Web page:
The fad of the summer of 2014 was the Ice Bucket Challenge.  The Challenge was a masterstroke of charitable fundraising for ALS research.

Everyone wanted to do have ice-cold water dumped over their heads and show you video proving they helped the cause.

The Ice Bucket Challenge brought the ALS Association $115 million in donations. The group has started dividing how they are going to spend the money, including tripling the annual amount they spend on research.

According to a Newser blog, "We are tripling the amount annually that we spend on research," says ALS Association president Barbara Newhouse. That means distributing cash to a number of projects, and choosing them can be daunting: "It’s been amazing how many people have come out of the woodwork to say, 'I have the answer,'" Newhouse says. “We’re trying to sort through what’s fact and what’s fiction."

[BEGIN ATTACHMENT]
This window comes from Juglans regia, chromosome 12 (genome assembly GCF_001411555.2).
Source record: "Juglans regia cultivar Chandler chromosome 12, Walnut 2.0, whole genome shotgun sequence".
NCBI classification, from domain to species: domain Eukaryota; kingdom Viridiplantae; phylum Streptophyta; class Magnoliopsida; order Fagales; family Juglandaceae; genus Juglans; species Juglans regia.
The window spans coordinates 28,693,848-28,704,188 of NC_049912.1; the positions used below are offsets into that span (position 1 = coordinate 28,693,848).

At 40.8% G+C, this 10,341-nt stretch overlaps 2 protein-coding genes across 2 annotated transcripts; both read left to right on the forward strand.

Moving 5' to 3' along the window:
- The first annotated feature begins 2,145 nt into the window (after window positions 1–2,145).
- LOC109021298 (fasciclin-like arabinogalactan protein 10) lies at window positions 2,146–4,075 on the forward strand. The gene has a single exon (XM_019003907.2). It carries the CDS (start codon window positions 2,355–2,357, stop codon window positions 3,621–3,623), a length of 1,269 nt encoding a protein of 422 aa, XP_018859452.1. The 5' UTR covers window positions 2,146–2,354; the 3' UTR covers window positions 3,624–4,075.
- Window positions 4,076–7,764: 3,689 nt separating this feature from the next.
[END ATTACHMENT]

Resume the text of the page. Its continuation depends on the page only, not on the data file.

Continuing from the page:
About $20 million has been handed out to the New York Genome Center, Los Angeles hospital Cedars-Sinai and the University of California San Francisco.

Some of the money is being used to improve drugs fighting the disease and increase care for current patients.

It's not too late to help in the fight against ALS.

The ALS Association is the only national non-profit organization fighting Lou Gehrig’s Disease on every front.  By leading the way in global research, providing assistance for people with ALS through a nationwide network of chapters, coordinating multidisciplinary care through certified clinical care centers, and fostering government partnerships, The Association builds hope and enhances quality of life while aggressively searching for new treatments and a cure.  For more information about The ALS Association, visit